Several of the other characters in the film are indirectly connected with religion. For example, in the scene directly preceding the church sequence, Tom (Keith Carradine) is shown in bed with his band mate, ironically named, Mary (Cristina Raines). Mary has her head on Tom’s chest as she mouths the words “I love you.” The camera slowly moves up and focuses on a Jesus-looking Tom with his long hair and short beard. Altman then cuts to a large stain glass portrait of Jesus Christ at one of the church services the next day. This ironic juxtaposition symbolizes sex versus salvation, again mocking true faith in religion. Another indirect religious connection is with Opal. After the church sequence the scene switches to an auto junkyard. The bells from the church can be heard faintly in the distance as the audience sees Opal rambling on about a pretentious religious meaning she is attempting to gather from a yard of rusty old cars: “I’m wandering in a graveyard. The dead here have no crosses nor tombstones nor wreaths to sing of their past glory, but lie in rotting, decaying, rusted heaps. Their innards ripped out by greedy vultures’ hands. Their vast, vacant skeletons sadly sighing to the sky. The rust on their bodies is the color of dried blood – dried blood. I’m reminded of, of an elephant’s secret burial ground. Yes…These cars are trying to communicate. Oh cars, are you trying to tell me something? Are you trying to convey to me some secret?” Opal, as always, makes no sense and definitely shows little knowledge about the subject of religion and salvation.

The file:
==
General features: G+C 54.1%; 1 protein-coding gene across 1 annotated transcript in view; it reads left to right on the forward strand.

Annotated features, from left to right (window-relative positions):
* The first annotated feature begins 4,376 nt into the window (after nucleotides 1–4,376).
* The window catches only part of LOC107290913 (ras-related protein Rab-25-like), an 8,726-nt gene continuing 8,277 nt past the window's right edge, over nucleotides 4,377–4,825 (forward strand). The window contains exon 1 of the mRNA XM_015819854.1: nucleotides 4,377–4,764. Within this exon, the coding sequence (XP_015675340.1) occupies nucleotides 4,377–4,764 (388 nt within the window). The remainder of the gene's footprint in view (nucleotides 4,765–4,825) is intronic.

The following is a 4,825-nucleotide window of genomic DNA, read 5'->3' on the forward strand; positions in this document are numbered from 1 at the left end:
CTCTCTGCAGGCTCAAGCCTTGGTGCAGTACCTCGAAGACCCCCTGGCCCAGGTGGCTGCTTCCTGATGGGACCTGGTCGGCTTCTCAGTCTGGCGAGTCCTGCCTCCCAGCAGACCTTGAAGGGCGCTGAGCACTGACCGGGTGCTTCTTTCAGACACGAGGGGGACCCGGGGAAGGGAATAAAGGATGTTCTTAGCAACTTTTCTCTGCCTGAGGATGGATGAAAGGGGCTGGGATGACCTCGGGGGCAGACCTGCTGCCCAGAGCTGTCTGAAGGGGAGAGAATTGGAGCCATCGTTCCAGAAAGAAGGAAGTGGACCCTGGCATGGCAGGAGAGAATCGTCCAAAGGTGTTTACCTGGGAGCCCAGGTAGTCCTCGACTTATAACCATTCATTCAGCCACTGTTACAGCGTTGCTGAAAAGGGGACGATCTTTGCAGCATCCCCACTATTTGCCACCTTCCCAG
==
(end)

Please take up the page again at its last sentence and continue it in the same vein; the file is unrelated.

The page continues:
Robert Altman’s Nashville is a brilliant and poignant commentary on America that focuses on some of the more prevalent and common themes in society. Altman puts his own personal touch on these issues and themes and creates an epic critique of American ideals and integrity. A
Nashville is rated R and has a running time of 2 hours and 39 minutes.